“You don’t look all right, Yuko-san.” Hikawa chuckles. “Let me flag you down a cab.”
“Go ahead.” I don’t feel like protesting anymore.
He raises his hand and flags down a cab heading our way. As I climb onto the backseat, Hikawa follows me.
“What are you doing?”
“Yuko-san, you’ve got me worried.”
“I don’t want you to treat me like a child.”
“My late father taught me to never abandon a drunken lady. I’m a gentleman, after all.”
“Your father is not dead.” A gentleman? He’s gotta be kidding.
The driver looks back at us with a bemused expression on his face. Hikawa volunteers my home address without hesitation. As our agency handled the property, he naturally knows where I live. I mutter a barely audible curse under my breath, but he lets out a chuckle.
The familiar landscape speeds by. Feeling dizzy, I sink deeper into the seat. Hikawa stares at the view outside his window. The smell of liquor fills the car. Several thoughts flash through my mind, lost in a jumble of intoxication.
The cab stops before my apartment. Hikawa gets off first and helps me out of the seat. Then he gets back inside.
“What are you doing?”
“I’d rather not walk. I’m going home.”
My cheeks flush. He just wanted to send me home?
“Why don’t you come inside?”
“Uh, are you sure, Yuko-san?”
“I want to show you something.”
My hand trembles as I turn the key in the lock. I’ll fess up that I’m losing it. I want him to know my past. I don’t know how serious he is about me, but he’s got a right to know who I am. There’s nothing to admire about me. I’m cohabiting with my own illusion.
I turn on the lights. For a change, Ōe-san is still up. Seated at the table, he reads an invisible book with a serious look on his face.
“Oh!” Hikawa lets out a yelp. “Who is that?”
“Oh, you can see him, too?”
“But he’s right there!” He cowers back against the wall and points. “Kinda translucent.”
“Do you mean over there?”
“Yes, of course.”
“Yes, I told you so.”
I’m confused. I never imagined Hikawa, too, would be able to see Ōe-san’s ghost. I wasn’t hallucinating, after all. Then what is it?
“Am I on Candid Camera now?” He looks genuinely frightened.
“It’s no laughing matter, Yuko-san. What is it? You’d better tell me!”
“Your guess is as good as mine,” I say. “Don’t worry. He’s quite harmless.”
“Oh, he’s coming toward us!”
“Don’t worry. He’s probably going to the bathroom.”
I give him a brief rundown on the apparition. The previous owner showed up about a month ago. I’m not certain whether or not he’s a ghost, but he goes about his daily routine in a world apart from ours.
“Aren’t you scared, Yuko-san?” he asks, his back still against the wall. “You’re so brave!”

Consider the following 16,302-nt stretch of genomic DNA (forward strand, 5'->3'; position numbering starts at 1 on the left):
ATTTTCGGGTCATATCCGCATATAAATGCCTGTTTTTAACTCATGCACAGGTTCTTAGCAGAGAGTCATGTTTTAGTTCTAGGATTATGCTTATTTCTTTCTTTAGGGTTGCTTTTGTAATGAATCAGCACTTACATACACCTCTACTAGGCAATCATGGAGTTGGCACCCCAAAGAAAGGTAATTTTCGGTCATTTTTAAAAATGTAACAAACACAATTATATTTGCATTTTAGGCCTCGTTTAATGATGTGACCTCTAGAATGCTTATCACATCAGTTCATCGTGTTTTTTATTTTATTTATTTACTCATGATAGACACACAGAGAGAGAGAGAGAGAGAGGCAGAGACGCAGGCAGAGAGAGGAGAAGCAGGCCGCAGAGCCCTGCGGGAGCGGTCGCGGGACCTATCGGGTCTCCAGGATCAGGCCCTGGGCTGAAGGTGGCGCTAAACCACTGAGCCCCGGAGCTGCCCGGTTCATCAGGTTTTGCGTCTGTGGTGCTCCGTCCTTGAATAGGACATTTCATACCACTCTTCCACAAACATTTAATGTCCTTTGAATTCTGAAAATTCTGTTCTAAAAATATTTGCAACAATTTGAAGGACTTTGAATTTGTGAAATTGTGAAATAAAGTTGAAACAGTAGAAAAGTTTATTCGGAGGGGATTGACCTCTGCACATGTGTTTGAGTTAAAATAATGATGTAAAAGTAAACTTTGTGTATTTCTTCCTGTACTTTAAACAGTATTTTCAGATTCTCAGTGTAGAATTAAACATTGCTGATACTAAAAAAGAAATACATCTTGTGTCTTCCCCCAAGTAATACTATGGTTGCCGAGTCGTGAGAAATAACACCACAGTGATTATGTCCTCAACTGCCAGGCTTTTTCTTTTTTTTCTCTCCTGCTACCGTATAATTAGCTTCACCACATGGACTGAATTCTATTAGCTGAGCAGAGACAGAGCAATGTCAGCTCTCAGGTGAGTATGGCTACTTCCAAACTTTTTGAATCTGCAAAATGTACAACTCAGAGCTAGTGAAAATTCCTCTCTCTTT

I’m not brave. He’s got no idea how I’m tormented!
“Would you like to stay overnight?” I tease him. He shakes his head several times.
I wake the following morning with a terrible headache and ask for the morning off for the first time in a long while. It’s not like me to take a half day off because of a hangover.
I step into the office, my eyes downcast, mumbling apologies. The president is out. As always, Yoshimoto-san taps her calculator keys. Nothing has changed. Hikawa is on the phone.
“Yes, sir. Sure. At eight tonight.” He bows to someone on the other side of the line. “Thank you very much. That will be a great help.”
Perhaps he’s about to conclude a deal. Apparently all of the alcohol is gone from his body. His face wears his usual look.
“Yuko-san!” Hikawa hangs up and flashes me a smile. His voice thunders through my hangover.
“Sorry I took the morning off.”
“Never mind. Ready for good news?”
“Do you mean your phone call?”
“Yes, Yuko-san. It was Ōe-san.”
“Your Ōe-san, of course.”
“Huh? Come on, quit kidding. He’s — ”
“No, Yuko-san. He’s still with us. I’ve just talked to him. It was news to him, too. He had no idea why. Anyway, he’s coming here tonight.”
I’m stunned. Ōe-san isn’t dead? But how did it occur to Hikawa to call him back home? Where did he ever get such an idea? What in the world was he going to say to Ōe-san’s family?
“Ōe-san is alive and kicking,” he adds.
“Then what is his — ” I’m just able to catch myself before blurting it out. “ — doing in my house?”
Yoshimoto-san stops her tapping, her ears pricked up.
“Well, he’s coming to find that out, Yuko-san.” Hikawa chuckles.
While I wait for the real Ōe-san and clean my apartment, the translucent one comes home first. As usual, he changes into his loungewear and prepares his dinner. While his ingredients are invisible to me, he seems to be stir-frying some vegetables tonight. If he’s not a hallucination or a ghost, then what is he?